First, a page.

Among the many social movements that arose in the 1960s and ’70s, one just about everyone on the liberal spectrum could agree on was anti-“nuke.” Hiroshima and Nagasaki left behind a lingering horror at the ways technological advancement might be turned to mass destruction. Power plant accidents at Three Mile Island and Chernobyl seemed to confirm fears that this energy source’s risks outweighed its benefits. Yet in recent years, some voices have argued that nuclear power is in fact humanity’s best option to meet its energy requirements amid escalating environmental and resource crises.
It’s an intriguing if unpopular viewpoint that merits clear explanation and debate, things that “Atomic Hope” ultimately does not provide. Irish filmmaker Frankie Fenton’s second feature, following the much more intimately focused “It’s Not Yet Dark,” chooses to focus primarily on pro-nuke advocates and their uphill public campaigns — as opposed to the pro-nuke arguments themselves, which are never rigorously addressed. Nor are opponents heard from at all. The result is a slick globe-trotting documentary that holds attention, yet doesn’t really leave the viewer more enlightened on the subject at hand than they were before.
Archival footage under the opening credits provides a rapid-fire overview of relevant key events over the last 80 years, from bombing aircraft Enola Gay to climate activist Greta Thunberg. She’s depicted because it is a core belief among current proponents that (as one puts it here) “nuclear energy is the fastest way to decarbonize our energy systems, in time to combat climate change.” The clock is ticking, environmentally damaging fossil fuels still supply over 80% of energy needs worldwide, and it is estimated that by mid-century those needs will double or even triple.
The first voice heard from here is that of Japanese scientist Moto Yasu Kinoshita, who admits his nation’s attitude toward nuclear power is “very complex” for very good reasons (his family came from Nagasaki). But he also says, “It is very natural behavior for human beings to overcome our history,” allowing, “We have already opened the box of the Pandora. We cannot close it again.”
Among those enthusiastic about nuclear being the safest, cleanest and most productive energy option going forward are leaders from disparate advocacy orgs Thorium Energy Alliance, Generation Atomic and Mothers for Nuclear. Such is the automatic resistance to their message that they are often barred or shouted down at climate change-related conferences and protests. Few are willing to hear arguments that for all its notoriety, nuclear power has a track record of minimal harm compared to other energy sources. English medical-science research professor Geraldine Thomas calls the general wisdoms about radiation risks, birth defects and cancer “misinformation,” while biologist Iida Rushalme actually tours Chernobyl’s “exclusion zone” to measure the (surprisingly low) remaining radioactivity levels.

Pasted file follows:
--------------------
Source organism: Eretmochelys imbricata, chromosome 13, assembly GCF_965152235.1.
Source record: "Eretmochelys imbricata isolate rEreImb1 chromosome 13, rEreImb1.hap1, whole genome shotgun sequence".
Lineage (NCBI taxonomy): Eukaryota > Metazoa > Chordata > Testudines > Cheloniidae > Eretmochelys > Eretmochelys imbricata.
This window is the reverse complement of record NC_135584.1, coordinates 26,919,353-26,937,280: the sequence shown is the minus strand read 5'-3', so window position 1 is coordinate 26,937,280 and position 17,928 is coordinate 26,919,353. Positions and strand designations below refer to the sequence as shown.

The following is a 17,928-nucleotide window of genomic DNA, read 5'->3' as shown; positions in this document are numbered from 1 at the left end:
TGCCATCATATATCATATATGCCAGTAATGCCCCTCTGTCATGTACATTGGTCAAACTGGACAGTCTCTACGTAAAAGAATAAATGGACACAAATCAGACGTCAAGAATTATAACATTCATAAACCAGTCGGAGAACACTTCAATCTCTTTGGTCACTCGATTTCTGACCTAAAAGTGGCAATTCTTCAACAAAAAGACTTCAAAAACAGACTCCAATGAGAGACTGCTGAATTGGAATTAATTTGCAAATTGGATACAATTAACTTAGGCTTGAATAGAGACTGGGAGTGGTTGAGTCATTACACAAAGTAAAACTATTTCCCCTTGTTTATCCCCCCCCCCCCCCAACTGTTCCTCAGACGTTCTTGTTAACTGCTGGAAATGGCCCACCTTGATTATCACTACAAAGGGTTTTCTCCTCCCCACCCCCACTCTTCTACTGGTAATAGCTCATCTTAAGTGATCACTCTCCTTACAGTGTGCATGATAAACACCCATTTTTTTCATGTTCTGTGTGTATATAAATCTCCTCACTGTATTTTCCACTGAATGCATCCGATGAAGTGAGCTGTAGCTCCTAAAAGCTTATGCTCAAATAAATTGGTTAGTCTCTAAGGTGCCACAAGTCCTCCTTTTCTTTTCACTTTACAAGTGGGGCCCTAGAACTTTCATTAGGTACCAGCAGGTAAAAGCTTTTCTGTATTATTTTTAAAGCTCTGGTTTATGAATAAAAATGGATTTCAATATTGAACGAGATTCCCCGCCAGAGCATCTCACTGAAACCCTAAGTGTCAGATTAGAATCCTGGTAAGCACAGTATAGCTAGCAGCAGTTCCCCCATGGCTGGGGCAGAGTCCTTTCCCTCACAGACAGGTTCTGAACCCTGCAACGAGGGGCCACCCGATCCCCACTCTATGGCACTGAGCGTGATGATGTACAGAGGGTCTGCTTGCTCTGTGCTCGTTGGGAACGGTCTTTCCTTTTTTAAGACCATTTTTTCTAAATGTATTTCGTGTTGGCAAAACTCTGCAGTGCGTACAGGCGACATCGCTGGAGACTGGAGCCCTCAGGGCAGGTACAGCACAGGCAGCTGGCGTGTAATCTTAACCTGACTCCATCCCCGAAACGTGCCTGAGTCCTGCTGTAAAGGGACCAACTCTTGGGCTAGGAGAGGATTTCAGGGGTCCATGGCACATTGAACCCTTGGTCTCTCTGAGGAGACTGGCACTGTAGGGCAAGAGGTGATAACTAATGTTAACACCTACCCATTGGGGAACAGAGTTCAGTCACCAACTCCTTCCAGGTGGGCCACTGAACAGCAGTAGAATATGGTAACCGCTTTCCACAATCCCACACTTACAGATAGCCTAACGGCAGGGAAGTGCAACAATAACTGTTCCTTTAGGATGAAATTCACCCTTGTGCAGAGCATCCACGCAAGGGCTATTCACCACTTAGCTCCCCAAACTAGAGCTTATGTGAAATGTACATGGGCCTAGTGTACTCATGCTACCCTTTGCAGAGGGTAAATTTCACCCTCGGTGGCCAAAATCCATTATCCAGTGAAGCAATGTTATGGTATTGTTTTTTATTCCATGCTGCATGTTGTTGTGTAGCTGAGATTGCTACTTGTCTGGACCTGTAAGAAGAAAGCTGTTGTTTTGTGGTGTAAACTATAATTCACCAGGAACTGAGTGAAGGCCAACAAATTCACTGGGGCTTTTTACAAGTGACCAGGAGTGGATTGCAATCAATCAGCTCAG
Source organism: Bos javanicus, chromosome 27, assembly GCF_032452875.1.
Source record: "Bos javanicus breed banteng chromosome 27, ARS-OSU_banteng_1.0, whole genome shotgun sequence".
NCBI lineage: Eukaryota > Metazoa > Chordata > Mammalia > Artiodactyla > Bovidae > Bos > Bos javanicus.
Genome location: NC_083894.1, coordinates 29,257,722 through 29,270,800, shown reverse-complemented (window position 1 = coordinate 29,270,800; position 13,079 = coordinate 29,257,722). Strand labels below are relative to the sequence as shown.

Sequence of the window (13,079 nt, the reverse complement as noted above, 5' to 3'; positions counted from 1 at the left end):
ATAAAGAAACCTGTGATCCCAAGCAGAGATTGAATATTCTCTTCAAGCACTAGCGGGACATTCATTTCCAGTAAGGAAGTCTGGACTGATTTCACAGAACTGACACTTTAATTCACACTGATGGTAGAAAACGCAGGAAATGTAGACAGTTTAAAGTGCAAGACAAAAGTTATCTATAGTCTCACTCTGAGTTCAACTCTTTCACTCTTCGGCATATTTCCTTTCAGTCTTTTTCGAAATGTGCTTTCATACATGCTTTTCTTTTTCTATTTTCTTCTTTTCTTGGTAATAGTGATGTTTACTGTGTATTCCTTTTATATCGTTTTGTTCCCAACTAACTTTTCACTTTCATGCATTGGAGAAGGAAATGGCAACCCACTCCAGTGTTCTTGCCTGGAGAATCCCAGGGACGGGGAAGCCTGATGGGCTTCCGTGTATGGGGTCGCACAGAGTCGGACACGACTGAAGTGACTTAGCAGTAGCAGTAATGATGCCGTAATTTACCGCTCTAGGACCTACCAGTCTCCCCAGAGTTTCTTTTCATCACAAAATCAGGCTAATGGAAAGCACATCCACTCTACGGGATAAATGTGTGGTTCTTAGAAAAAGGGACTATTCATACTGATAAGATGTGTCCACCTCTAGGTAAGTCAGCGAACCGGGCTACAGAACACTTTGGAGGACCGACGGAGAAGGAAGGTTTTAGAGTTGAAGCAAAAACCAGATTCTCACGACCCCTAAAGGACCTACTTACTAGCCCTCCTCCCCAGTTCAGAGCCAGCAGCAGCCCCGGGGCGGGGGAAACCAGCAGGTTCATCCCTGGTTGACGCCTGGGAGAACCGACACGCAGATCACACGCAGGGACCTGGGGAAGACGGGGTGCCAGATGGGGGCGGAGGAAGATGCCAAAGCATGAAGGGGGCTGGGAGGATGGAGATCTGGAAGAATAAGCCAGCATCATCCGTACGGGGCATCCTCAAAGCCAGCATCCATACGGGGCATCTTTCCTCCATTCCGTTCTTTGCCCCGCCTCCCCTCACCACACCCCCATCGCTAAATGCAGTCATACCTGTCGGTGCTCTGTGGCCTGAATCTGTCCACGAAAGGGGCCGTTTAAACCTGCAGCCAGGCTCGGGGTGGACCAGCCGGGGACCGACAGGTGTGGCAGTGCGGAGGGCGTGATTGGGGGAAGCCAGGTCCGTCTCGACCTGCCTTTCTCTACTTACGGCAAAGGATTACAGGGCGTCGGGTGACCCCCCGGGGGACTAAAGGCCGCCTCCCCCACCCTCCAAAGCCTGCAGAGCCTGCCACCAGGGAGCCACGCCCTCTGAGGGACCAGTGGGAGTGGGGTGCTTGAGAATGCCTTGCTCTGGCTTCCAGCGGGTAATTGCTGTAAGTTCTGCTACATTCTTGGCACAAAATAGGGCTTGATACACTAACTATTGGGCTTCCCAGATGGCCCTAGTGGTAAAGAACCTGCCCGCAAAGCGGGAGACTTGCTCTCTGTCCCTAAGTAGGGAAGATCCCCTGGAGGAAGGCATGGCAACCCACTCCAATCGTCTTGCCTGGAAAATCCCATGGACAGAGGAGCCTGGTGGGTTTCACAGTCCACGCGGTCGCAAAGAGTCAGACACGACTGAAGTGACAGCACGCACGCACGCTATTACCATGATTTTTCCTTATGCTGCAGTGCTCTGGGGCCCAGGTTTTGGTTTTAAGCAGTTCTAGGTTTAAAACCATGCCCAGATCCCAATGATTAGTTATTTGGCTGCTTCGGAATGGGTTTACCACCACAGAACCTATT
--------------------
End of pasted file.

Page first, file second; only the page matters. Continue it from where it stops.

But missing here are any knowledgable critics who might refute these points, and allow the advocates to defend their stances in turn. A major figure in “Atomic Hope” is author and recurrent California political candidate Michael Shellenberger. He’s presented as a plucky, good-humored rebel for his more combative stances as an “ecomodernist,” notably raining on the parade of those championing “renewables,” i.e. wind and solar power. The film entirely sidesteps the controversy of his views among many environmental scientists and academics who’ve termed them misleading or inflammatory.
Indeed, even as it sprawls from San Francisco to Manila, “Atomic Hope” somehow eludes the harder questions that might have both challenged and ballasted the stances of proponents onscreen. We don’t doubt the genuineness of their concern or activism, but the full evidence isn’t here to win us over. While it finds some colorful personalities and situations to capture (notably some desperate ploys for public attention), the film errs in assuming activists themselves merit central focus when their cause itself remains so poorly understood.
At heart it’s a documentary for the converted, at a time when most viewers will still require converting. Barely touched on is how countries like France and Sweden came to buck the general tide by increasing their nuclear power capacities. Never addressed at all is a widespread fear that has greatly heightened with Putin’s recent actions and statements: Can we fully separate the plusses of nuclear from the threat of leaders who might abuse it?
Beyond hewing to the currently ubiquitous and somewhat gratuitous norm of being structured by themed chapters, Fenton’s survey is otherwise well-turned in production terms. There’s good use of archival footage, and a polished look to new material shot on myriad locations. Neo-folkies Jose Gonzalez and Stornoway contribute pre-existing songs for the bookending credits sequences.
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